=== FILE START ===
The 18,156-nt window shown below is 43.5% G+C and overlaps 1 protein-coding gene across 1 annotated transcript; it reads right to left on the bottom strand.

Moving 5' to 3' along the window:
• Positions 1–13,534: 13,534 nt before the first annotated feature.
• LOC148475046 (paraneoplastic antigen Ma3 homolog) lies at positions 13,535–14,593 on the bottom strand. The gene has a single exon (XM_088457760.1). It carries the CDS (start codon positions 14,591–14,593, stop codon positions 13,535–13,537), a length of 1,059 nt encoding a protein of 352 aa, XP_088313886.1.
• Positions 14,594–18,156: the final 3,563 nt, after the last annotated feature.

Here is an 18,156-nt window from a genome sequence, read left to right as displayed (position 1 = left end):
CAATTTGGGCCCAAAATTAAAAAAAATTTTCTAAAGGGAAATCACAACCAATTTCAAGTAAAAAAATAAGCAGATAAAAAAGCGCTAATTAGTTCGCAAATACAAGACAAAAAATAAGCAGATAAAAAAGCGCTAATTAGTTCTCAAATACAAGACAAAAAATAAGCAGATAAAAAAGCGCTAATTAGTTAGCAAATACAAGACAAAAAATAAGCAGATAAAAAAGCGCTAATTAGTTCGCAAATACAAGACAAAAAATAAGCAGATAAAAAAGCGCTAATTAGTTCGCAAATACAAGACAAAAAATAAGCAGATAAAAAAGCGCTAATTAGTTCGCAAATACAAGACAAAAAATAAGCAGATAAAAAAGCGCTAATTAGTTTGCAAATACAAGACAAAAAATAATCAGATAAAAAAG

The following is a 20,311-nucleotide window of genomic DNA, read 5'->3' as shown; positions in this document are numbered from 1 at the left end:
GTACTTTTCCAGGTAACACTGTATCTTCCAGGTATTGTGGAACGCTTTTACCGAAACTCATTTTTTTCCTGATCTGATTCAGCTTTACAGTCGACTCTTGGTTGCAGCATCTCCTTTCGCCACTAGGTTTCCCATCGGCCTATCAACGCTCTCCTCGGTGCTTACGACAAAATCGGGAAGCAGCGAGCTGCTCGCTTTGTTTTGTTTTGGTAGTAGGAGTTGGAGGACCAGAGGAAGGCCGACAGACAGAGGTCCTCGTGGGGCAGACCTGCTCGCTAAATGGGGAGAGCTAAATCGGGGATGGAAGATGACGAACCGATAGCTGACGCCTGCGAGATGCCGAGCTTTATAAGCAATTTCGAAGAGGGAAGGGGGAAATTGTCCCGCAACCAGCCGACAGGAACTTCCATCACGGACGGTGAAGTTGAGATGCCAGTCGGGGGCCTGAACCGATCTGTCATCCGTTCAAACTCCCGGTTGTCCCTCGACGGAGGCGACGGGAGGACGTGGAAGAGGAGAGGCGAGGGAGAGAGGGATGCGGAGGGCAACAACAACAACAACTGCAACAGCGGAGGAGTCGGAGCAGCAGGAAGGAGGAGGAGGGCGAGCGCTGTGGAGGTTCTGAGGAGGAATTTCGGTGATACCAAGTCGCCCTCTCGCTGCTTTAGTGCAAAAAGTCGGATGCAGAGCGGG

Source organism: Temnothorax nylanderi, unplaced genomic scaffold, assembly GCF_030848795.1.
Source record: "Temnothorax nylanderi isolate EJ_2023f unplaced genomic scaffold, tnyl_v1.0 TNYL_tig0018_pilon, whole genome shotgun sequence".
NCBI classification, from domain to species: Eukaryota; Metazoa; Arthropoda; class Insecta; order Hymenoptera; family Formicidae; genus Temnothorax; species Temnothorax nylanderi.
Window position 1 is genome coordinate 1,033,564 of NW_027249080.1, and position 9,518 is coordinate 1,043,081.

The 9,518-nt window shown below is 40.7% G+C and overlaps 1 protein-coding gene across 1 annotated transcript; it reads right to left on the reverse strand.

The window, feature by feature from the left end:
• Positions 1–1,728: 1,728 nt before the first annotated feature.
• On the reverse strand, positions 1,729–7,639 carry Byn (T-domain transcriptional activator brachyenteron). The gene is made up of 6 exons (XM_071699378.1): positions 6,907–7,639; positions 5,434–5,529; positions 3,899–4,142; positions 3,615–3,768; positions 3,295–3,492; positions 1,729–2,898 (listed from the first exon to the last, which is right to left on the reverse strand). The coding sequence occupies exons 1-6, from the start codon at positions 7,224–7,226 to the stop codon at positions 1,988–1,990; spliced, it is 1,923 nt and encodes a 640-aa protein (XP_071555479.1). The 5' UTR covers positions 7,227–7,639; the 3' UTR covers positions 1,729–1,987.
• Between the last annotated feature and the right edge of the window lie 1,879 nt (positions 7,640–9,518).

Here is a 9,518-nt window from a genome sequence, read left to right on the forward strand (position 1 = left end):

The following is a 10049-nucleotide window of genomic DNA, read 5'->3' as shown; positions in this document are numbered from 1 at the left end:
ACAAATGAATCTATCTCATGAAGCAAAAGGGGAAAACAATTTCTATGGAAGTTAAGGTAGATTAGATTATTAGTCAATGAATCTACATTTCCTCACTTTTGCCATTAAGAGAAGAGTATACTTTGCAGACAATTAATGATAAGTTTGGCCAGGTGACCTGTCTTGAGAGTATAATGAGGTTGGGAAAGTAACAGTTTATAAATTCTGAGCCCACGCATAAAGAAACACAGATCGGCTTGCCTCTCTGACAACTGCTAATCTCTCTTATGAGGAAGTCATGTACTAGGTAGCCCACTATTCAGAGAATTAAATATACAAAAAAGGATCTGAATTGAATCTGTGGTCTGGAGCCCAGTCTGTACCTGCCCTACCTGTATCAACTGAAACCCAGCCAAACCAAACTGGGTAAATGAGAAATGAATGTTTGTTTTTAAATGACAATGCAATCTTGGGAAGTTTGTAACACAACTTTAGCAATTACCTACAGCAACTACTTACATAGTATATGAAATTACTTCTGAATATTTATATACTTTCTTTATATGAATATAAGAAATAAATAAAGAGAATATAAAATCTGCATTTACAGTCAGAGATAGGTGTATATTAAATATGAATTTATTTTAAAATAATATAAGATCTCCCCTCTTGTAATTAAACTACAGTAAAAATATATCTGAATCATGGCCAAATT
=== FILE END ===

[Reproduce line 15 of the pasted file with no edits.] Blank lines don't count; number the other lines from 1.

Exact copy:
The window, feature by feature from the left end: